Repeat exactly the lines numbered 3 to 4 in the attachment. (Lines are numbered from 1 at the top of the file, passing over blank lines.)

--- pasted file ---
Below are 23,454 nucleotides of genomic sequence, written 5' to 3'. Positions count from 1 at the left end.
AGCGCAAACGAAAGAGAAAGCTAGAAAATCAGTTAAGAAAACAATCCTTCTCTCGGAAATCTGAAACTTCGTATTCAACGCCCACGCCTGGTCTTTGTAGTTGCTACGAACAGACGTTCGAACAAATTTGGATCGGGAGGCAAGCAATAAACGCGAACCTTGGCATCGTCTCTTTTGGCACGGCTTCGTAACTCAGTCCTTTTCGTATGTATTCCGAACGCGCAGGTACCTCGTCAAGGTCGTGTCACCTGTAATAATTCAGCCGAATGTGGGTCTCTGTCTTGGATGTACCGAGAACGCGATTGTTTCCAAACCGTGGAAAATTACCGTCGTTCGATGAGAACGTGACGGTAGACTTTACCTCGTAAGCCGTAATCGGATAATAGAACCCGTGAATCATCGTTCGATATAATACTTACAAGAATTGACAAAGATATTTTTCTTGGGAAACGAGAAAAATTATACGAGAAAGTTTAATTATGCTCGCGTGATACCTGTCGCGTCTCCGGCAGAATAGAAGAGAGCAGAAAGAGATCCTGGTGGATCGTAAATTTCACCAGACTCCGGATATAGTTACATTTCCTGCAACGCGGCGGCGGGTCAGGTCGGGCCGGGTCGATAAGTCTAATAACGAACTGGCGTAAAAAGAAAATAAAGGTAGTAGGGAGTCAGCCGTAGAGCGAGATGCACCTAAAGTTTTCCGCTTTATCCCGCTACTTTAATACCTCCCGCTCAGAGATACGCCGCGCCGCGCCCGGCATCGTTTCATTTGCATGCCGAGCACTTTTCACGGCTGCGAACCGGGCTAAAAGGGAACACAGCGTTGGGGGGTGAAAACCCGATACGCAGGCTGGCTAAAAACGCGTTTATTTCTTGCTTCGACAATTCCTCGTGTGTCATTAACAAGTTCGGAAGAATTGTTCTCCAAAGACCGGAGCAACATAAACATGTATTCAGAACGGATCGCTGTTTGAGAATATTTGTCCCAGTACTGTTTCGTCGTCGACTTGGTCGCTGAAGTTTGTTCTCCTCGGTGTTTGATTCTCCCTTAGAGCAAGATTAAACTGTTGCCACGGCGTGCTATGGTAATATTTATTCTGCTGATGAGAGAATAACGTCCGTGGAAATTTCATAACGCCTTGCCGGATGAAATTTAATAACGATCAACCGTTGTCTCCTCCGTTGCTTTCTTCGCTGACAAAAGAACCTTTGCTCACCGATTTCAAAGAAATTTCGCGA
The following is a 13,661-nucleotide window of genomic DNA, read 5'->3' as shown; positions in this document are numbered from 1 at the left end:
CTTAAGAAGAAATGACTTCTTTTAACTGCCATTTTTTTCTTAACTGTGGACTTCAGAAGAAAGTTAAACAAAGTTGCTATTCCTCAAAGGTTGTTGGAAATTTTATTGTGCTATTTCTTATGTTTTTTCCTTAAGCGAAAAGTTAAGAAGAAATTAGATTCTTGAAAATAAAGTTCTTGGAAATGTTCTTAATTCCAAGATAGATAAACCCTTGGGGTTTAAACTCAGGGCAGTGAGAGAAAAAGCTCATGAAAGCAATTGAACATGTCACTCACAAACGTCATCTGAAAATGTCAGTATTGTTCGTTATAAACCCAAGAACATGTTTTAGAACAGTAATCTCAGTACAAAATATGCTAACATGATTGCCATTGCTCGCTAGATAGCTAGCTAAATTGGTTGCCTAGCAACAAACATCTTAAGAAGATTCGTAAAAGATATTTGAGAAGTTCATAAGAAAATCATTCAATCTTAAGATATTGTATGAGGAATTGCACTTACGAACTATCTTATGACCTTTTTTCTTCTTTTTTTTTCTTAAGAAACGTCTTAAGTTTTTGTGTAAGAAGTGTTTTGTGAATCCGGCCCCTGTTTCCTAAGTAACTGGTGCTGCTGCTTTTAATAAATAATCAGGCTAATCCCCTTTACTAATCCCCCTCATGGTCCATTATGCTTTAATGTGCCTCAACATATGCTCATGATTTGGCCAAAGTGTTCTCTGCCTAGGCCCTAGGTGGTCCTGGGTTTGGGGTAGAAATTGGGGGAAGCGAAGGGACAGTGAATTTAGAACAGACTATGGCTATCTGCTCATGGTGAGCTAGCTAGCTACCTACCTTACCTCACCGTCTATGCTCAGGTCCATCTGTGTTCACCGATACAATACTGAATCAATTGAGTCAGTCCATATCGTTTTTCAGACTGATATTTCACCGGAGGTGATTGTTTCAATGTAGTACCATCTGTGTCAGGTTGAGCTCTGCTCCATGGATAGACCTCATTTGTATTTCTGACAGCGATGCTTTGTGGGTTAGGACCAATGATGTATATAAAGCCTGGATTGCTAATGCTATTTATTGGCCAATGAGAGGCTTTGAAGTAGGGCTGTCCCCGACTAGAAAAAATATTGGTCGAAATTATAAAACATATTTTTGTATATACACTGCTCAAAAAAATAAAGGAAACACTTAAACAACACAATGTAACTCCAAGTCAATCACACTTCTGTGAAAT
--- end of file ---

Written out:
The following is a 13,661-nucleotide window of genomic DNA, read 5'->3' as shown; positions in this document are numbered from 1 at the left end:
CTTAAGAAGAAATGACTTCTTTTAACTGCCATTTTTTTCTTAACTGTGGACTTCAGAAGAAAGTTAAACAAAGTTGCTATTCCTCAAAGGTTGTTGGAAATTTTATTGTGCTATTTCTTATGTTTTTTCCTTAAGCGAAAAGTTAAGAAGAAATTAGATTCTTGAAAATAAAGTTCTTGGAAATGTTCTTAATTCCAAGATAGATAAACCCTTGGGGTTTAAACTCAGGGCAGTGAGAGAAAAAGCTCATGAAAGCAATTGAACATGTCACTCACAAACGTCATCTGAAAATGTCAGTATTGTTCGTTATAAACCCAAGAACATGTTTTAGAACAGTAATCTCAGTACAAAATATGCTAACATGATTGCCATTGCTCGCTAGATAGCTAGCTAAATTGGTTGCCTAGCAACAAACATCTTAAGAAGATTCGTAAAAGATATTTGAGAAGTTCATAAGAAAATCATTCAATCTTAAGATATTGTATGAGGAATTGCACTTACGAACTATCTTATGACCTTTTTTCTTCTTTTTTTTTCTTAAGAAACGTCTTAAGTTTTTGTGTAAGAAGTGTTTTGTGAATCCGGCCCCTGTTTCCTAAGTAACTGGTGCTGCTGCTTTTAATAAATAATCAGGCTAATCCCCTTTACTAATCCCCCTCATGGTCCATTATGCTTTAATGTGCCTCAACATATGCTCATGATTTGGCCAAAGTGTTCTCTGCCTAGGCCCTAGGTGGTCCTGGGTTTGGGGTAGAAATTGGGGGAAGCGAAGGGACAGTGAATTTAGAACAGACTATGGCTATCTGCTCATGGTGAGCTAGCTAGCTACCTACCTTACCTCACCGTCTATGCTCAGGTCCATCTGTGTTCACCGATACAATACTGAATCAATTGAGTCAGTCCATATCGTTTTTCAGACTGATATTTCACCGGAGGTGATTGTTTCAATGTAGTACCATCTGTGTCAGGTTGAGCTCTGCTCCATGGATAGACCTCATTTGTATTTCTGACAGCGATGCTTTGTGGGTTAGGACCAATGATGTATATAAAGCCTGGATTGCTAATGCTATTTATTGGCCAATGAGAGGCTTTGAAGTAGGGCTGTCCCCGACTAGAAAAAATATTGGTCGAAATTATAAAACATATTTTTGTATATACACTGCTCAAAAAAATAAAGGAAACACTTAAACAACACAATGTAACTCCAAGTCAATCACACTTCTGTGAAAT